“Private placement” is the term used in the securities world to define a non-public offering of an investment vehicle. Securities regulations allow exemption for selected types of private placements. The primary classifications for these exemptions are Rules 501-506 D. Smaller private offerings can be done where there are less than 35 investors and when the public is not solicited (e.g., friends and family rounds of financing). The most common types of private placements are those involving closely-held private companies. It is estimated that 75% of new businesses formed in the United States are funded through such private placements.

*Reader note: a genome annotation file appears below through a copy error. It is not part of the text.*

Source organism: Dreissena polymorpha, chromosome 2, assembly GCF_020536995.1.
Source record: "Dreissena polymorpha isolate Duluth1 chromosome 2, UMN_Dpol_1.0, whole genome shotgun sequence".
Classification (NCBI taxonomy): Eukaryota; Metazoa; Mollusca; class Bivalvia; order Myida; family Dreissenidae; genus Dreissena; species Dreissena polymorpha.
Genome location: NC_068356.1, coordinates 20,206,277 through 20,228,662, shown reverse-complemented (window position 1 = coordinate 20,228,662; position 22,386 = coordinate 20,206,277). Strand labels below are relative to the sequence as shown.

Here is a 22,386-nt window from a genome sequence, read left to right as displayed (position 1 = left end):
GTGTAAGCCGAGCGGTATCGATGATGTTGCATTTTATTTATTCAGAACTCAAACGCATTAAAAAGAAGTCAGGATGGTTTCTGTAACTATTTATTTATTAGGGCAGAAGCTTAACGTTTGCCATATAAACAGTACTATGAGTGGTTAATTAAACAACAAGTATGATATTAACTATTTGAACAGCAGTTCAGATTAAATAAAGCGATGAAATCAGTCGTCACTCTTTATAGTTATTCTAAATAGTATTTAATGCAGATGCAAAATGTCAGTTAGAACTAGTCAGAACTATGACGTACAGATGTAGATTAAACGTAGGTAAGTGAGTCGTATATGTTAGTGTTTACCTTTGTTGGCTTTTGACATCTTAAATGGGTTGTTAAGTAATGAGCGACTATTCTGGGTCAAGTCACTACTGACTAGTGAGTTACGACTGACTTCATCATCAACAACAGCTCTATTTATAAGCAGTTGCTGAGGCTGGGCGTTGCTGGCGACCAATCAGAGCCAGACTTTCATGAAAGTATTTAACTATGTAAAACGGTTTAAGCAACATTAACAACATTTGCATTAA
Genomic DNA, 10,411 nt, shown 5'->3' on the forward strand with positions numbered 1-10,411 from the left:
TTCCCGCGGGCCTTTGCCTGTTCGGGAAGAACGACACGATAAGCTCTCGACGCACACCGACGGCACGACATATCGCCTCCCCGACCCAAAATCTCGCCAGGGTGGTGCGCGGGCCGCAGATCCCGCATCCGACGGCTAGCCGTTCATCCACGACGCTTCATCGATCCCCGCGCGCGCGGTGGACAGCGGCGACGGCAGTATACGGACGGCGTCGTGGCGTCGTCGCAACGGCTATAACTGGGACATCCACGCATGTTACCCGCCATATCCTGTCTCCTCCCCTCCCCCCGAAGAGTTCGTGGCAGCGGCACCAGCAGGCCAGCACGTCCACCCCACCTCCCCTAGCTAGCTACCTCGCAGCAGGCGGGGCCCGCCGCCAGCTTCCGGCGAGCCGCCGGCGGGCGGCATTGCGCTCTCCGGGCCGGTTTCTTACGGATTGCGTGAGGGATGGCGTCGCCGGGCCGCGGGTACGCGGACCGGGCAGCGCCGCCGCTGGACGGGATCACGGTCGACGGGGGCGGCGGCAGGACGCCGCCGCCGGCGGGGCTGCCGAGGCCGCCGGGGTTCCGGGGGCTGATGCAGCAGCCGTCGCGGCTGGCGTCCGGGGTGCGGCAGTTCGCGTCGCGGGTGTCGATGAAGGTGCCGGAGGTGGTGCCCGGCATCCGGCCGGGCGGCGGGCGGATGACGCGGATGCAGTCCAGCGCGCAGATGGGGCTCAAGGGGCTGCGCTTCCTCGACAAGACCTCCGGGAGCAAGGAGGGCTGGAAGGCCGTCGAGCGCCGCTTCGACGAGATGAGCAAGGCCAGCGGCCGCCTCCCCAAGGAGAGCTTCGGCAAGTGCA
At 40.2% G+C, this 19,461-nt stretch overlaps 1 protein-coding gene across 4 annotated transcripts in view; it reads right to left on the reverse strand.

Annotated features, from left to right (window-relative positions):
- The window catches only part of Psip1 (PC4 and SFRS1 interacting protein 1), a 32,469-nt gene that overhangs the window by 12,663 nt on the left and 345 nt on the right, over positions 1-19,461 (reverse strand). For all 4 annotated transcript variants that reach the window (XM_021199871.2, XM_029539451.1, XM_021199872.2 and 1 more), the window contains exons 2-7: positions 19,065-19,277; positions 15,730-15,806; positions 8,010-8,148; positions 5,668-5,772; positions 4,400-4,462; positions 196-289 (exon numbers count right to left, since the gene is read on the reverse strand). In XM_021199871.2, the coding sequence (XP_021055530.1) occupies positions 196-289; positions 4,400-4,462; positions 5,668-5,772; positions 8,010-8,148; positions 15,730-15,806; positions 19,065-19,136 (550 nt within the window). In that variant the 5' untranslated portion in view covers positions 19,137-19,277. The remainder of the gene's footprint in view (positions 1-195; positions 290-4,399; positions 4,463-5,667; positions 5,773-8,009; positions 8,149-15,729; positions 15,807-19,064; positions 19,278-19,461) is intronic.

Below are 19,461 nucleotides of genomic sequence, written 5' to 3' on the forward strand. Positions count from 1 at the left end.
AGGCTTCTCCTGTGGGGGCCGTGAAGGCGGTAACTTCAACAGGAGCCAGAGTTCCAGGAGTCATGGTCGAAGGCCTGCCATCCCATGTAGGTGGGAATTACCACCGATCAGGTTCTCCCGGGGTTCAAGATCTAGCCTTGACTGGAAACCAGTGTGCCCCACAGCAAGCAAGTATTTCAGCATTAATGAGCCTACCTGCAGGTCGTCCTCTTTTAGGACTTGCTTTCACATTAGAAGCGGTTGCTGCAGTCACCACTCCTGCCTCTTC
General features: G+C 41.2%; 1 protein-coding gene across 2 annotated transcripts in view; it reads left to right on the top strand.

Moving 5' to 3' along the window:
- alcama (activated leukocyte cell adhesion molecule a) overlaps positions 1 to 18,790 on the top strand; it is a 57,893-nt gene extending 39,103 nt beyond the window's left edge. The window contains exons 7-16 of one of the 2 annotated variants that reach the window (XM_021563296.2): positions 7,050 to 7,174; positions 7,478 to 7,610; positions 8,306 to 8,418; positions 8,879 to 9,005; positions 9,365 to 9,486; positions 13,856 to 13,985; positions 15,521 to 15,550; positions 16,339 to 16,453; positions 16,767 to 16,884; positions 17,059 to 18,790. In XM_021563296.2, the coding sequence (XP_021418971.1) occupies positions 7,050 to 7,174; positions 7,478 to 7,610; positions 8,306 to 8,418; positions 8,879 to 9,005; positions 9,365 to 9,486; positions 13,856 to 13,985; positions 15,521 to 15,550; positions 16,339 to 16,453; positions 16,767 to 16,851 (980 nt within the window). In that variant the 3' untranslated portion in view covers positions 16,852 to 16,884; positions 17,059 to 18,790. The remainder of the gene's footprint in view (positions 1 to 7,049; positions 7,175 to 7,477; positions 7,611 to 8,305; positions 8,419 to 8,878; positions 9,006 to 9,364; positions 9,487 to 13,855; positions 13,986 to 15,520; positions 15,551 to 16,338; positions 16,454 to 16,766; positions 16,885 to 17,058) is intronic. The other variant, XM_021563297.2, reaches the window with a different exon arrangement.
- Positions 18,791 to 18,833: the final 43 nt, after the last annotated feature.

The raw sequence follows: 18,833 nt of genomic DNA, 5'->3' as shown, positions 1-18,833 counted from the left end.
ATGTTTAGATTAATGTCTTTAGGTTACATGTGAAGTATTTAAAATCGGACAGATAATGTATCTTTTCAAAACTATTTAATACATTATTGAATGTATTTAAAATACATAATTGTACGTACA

Private placement (or non-public offering) is a funding round of securities which are sold without an initial public offering, usually to a small number of chosen private investors. In the United States, although these placements are subject to the Securities Act of 1933, the securities offered do not have to be registered with the Securities and Exchange Commission if the issuance of the securities conforms to an exemption from registrations as set forth in the Securities Act of 1933 and SEC rules promulgated thereunder. Most private placements are offered under the Rules know as Regulation D. Private placements may typically consist of stocks, shares of common stock or preferred stock or other forms of membership interests, warrants or promissory notes (including convertible promissory notes), and purchasers are often institutional investors such as banks, insurance companies or pension funds.